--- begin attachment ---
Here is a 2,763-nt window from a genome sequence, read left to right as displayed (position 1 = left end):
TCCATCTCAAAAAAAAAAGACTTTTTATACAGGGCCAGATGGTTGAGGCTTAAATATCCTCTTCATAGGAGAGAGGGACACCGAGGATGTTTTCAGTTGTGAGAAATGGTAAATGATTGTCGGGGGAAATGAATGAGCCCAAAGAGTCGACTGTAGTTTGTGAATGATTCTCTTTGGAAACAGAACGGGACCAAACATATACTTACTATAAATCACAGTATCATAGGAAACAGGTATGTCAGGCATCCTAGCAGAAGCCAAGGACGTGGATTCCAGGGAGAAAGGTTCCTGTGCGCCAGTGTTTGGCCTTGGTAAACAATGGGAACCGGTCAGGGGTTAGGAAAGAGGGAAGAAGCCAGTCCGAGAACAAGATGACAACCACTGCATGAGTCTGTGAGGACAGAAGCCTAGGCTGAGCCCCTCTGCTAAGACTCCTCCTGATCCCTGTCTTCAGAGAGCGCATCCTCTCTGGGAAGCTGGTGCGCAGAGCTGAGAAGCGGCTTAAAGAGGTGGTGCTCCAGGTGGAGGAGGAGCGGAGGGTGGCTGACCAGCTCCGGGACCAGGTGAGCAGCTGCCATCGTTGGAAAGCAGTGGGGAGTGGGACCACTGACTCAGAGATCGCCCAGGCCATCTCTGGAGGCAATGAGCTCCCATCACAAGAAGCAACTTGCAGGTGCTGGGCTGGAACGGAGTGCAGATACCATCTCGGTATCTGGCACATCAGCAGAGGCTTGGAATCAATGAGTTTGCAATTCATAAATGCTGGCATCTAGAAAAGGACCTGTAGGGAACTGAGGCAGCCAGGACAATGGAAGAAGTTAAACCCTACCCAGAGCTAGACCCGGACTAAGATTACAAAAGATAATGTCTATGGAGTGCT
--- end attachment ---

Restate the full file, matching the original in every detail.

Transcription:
Here is a 2,763-nt window from a genome sequence, read left to right as displayed (position 1 = left end):
TCCATCTCAAAAAAAAAAGACTTTTTATACAGGGCCAGATGGTTGAGGCTTAAATATCCTCTTCATAGGAGAGAGGGACACCGAGGATGTTTTCAGTTGTGAGAAATGGTAAATGATTGTCGGGGGAAATGAATGAGCCCAAAGAGTCGACTGTAGTTTGTGAATGATTCTCTTTGGAAACAGAACGGGACCAAACATATACTTACTATAAATCACAGTATCATAGGAAACAGGTATGTCAGGCATCCTAGCAGAAGCCAAGGACGTGGATTCCAGGGAGAAAGGTTCCTGTGCGCCAGTGTTTGGCCTTGGTAAACAATGGGAACCGGTCAGGGGTTAGGAAAGAGGGAAGAAGCCAGTCCGAGAACAAGATGACAACCACTGCATGAGTCTGTGAGGACAGAAGCCTAGGCTGAGCCCCTCTGCTAAGACTCCTCCTGATCCCTGTCTTCAGAGAGCGCATCCTCTCTGGGAAGCTGGTGCGCAGAGCTGAGAAGCGGCTTAAAGAGGTGGTGCTCCAGGTGGAGGAGGAGCGGAGGGTGGCTGACCAGCTCCGGGACCAGGTGAGCAGCTGCCATCGTTGGAAAGCAGTGGGGAGTGGGACCACTGACTCAGAGATCGCCCAGGCCATCTCTGGAGGCAATGAGCTCCCATCACAAGAAGCAACTTGCAGGTGCTGGGCTGGAACGGAGTGCAGATACCATCTCGGTATCTGGCACATCAGCAGAGGCTTGGAATCAATGAGTTTGCAATTCATAAATGCTGGCATCTAGAAAAGGACCTGTAGGGAACTGAGGCAGCCAGGACAATGGAAGAAGTTAAACCCTACCCAGAGCTAGACCCGGACTAAGATTACAAAAGATAATGTCTATGGAGTGCT